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I’m Tired

by Sophia L. Stone



Yes, it’s true. I’m just plain tired of talking about Mormonism and reacting to what Mormon leaders say about those of us who no longer believe. 

I had planned to satire the conference talks of Elder Cook, Elder Holland, and Elder Oaks in the coming weeks. But today, I find that I just don’t have the energy. Why try so hard to point out what is obvious to pretty much everyone that isn’t Mormon? Why spend so much time on a sophisticated rebuttal to a few speeches that lack basic logic and common sense? Is it just because these men don’t see it? Or does it have to do with power?

Would I really care about rebutting them if they had no power over my believing family?

Probably not.

So I’ve come up with a compromise. Instead of using satire to point out what is blatantly obvious to me, I’m going to show that Mormonism’s critics aren’t the only ones who take quotes out of context. I mean, listening to these words by Elder Cook, you’d think it’s a phenomenon limited to the church’s evil detractors:

Many who are in a spiritual drought and lack commitment have not necessarily been involved in major sins or transgressions, but they have made unwise choices. Some are casual in their observance of sacred covenants. Others spend most of their time giving first-class devotion to lesser causes. Some allow intense cultural or political views to weaken their allegiance to the gospel of Jesus Christ. Some have immersed themselves in Internet materials that magnify, exaggerate, and, in some cases, invent shortcomings of early Church leaders. Then they draw incorrect conclusions that can affect testimony. Any who have made these choices can repent and be spiritually renewed.

This is the part where I’m aching to point out that drawing conclusions before you’ve looked at the evidence is circular logic. And that labeling people immoral who think differently than you is reminiscent of George Orwell’s 1984. But since I’m trying to be nice today, I’ll cut to the chase and quote the part of Elder Cook’s talk that is a misrepresentation of a respected historical figure.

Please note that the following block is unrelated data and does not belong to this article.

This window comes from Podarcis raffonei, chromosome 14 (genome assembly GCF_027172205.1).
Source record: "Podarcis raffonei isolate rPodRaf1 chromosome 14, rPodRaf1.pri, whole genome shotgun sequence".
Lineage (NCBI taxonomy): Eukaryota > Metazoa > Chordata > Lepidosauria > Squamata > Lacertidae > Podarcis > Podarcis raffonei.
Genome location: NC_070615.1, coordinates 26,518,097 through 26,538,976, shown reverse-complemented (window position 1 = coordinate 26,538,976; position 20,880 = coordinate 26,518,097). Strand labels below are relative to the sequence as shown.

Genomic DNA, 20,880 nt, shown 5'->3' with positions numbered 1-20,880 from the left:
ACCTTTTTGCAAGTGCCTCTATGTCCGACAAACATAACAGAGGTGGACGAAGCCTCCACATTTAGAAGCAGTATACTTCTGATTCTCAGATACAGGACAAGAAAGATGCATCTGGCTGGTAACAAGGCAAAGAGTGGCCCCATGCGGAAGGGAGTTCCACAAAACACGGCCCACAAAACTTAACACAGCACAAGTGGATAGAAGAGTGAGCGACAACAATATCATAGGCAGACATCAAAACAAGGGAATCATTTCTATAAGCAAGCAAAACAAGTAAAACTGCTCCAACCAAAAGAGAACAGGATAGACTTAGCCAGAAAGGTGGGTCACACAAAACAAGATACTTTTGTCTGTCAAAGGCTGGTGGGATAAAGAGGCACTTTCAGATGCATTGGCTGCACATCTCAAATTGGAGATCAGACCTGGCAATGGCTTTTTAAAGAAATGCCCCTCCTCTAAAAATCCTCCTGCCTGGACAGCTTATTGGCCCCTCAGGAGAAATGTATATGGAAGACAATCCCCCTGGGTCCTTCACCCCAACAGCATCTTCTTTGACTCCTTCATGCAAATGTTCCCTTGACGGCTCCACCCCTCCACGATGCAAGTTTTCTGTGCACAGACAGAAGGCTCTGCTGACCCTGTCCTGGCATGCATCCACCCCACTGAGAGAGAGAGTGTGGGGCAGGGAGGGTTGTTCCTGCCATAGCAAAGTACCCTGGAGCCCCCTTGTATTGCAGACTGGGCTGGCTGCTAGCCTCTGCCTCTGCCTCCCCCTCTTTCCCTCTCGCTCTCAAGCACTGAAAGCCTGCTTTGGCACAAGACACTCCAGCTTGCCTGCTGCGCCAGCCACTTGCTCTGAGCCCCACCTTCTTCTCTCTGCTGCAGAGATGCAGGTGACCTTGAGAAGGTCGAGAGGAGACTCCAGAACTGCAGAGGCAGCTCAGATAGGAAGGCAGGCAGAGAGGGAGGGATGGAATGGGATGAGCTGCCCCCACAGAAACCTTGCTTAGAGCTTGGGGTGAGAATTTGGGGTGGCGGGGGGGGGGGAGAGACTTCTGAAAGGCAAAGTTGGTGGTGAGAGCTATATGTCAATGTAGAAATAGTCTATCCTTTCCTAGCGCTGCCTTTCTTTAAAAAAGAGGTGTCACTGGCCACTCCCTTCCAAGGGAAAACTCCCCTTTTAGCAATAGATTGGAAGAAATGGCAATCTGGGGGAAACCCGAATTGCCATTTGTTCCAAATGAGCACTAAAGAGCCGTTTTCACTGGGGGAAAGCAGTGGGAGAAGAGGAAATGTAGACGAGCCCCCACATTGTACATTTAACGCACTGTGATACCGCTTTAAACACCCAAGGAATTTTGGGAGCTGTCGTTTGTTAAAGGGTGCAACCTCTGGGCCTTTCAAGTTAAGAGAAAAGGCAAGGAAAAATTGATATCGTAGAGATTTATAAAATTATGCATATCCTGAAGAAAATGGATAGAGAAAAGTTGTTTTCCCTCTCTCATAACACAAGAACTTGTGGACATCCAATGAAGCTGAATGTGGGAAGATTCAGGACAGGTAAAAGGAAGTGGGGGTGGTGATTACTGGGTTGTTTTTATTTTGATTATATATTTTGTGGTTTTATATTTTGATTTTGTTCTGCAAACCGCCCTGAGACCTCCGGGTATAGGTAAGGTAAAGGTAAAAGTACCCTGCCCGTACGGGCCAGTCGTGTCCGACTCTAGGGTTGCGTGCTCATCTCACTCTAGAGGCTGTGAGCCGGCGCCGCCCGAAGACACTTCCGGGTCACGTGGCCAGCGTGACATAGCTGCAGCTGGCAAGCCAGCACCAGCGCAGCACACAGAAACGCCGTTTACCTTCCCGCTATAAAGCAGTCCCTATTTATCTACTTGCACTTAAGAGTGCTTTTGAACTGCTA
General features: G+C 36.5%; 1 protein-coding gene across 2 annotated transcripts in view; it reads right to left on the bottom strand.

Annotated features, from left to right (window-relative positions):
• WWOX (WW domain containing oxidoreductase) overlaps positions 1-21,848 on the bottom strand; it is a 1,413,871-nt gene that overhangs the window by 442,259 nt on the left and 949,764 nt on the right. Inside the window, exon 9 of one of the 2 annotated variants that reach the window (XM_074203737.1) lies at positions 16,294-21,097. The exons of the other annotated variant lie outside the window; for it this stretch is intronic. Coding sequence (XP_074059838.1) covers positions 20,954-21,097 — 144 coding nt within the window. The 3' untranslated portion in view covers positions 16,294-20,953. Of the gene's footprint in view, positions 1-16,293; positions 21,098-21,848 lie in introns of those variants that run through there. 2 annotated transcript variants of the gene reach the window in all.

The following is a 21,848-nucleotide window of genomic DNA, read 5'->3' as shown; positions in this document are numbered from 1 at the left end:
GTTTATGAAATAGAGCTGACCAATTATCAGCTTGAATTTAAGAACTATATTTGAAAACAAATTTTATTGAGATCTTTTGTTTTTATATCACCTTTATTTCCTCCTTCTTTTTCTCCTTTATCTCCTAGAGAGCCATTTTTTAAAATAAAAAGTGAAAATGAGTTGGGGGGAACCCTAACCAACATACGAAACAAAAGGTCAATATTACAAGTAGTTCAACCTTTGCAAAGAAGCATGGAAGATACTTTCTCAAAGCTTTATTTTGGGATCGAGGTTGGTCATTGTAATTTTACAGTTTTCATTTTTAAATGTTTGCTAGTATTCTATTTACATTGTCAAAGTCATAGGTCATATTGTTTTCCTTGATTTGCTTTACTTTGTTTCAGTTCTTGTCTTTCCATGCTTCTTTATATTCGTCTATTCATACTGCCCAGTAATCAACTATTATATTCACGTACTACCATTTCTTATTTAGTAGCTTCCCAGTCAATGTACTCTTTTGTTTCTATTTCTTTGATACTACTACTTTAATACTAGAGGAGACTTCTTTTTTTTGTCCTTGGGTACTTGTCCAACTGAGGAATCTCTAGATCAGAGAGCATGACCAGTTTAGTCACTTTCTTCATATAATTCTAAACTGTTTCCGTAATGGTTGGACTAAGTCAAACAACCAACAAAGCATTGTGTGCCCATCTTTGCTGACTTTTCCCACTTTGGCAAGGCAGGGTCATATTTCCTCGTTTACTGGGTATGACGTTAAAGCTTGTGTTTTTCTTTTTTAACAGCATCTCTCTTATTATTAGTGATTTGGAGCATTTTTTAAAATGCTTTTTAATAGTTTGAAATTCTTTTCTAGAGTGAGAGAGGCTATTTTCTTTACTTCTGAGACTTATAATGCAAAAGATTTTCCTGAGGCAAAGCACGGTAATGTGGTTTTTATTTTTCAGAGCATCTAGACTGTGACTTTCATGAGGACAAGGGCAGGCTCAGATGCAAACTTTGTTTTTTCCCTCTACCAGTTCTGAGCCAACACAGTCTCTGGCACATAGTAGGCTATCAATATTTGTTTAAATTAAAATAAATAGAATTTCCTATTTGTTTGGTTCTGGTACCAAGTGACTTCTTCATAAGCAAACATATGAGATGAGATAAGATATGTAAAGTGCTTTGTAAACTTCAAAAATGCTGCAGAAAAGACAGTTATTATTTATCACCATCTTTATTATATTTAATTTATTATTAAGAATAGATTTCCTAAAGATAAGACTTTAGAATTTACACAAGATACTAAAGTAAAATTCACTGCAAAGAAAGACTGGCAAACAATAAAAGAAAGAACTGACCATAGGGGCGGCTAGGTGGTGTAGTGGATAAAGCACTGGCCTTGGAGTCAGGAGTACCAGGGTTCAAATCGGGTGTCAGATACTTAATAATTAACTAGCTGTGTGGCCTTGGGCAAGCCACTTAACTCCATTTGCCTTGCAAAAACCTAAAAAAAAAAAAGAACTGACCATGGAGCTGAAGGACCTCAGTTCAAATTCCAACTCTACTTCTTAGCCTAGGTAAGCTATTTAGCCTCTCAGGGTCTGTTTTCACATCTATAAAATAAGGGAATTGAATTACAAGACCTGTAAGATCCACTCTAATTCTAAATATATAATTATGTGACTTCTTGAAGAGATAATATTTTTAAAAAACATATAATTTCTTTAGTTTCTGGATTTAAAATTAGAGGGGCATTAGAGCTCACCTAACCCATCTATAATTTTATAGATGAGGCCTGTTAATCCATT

C. S. Lewis, the striving, pragmatic Christian writer, poignantly framed the issue. He asserted that Christianity tells people to repent and promises them forgiveness; but until people know and feel they need forgiveness, Christianity does not speak to them. He stated, “When you know you are sick, you will listen to the doctor.”

This quote is located almost directly after Elder Cook makes it clear that if we read church history and come to different conclusions than he does, we need to “repent and be spiritually renewed.” I guess that means C.S. Lewis agrees that it’s a sin to stray from the restored gospel of Jesus Christ as revealed in its fullness through the prophet Joseph Smith.

What. Wait? You mean C.S. Lewis wasn’t Mormon?

Nope. He was Anglican when he wrote The Tales of Narnia and The Screw Tape Letters. And this is what he wrote to a lady in Salt Lake City while he was alive: 

"I am afraid I am not going to be much help about all the religious bodies mentioned in your letter of March 2nd. I have always in my books been concerned simply to put forward "mere" Christianity, and am no guide on these (most regrettable) "interdenominational" questions. I do however strongly object to the tyrannic and unscriptural insolence of anything that calls itself a Church and makes teetotalism a condition of membership."

It is believed that Lewis is referring to the "Word of Wisdom" with the word “teetotalism.” And while I wouldn’t call that irrefutable proof that Lewis wouldn’t have joined the church if missionaries had knocked on his door, there is plenty of evidence that the Christianity C.S. Lewis believed in and the Christianity Mormons adhere to are incongruent. 

For a detailed analysis, click here. http://dialoguejournal.com/wp-content/uploads/sbi/articles/Dialogue_V30N04_55.pdf

Sophia L. Stone is the author of Mormon Diaries. She's a seeker, learner, reader, and nature Lover. If you're on twitter, you can ask her any question about Mormonism @ask_a_mormon

4 comments:

lifelongguy said...

Cross posting. Good stuff!

Anonymous said...

Cool, I just saw that this got posted. Thanks, Steph. :-)

Martin Jacobs said...

"... the Christianity C.S. Lewis believed in and the Christianity Mormons adhere to are incongruent."

Thank you for the honest analysis.

I am an (English) Anglican, and if I understand C S Lewis and Mormonism correctly, the word I would use would be much more forceful than "incongruent".

You could start with our insistence of worshipping Jesus Christ as fully and wholly God, and fully and wholly man, per the opening chapter of John's Gospel. Or, you could contrast Lewis' deliberate avoidance of "interdenominational" questions with the LDS movement's claim to be the One True Church.

In any case, I like your point; why would Elder Cook quote an opponent to support his own position?

The first answer that comes to my mind is that Cook is leveraging Lewis' popularity to further his own agenda. However, I think he has chosen a poor running-mate for this particular campaign.

Angela Felsted said...

Martin Jacobs: I agree with you.

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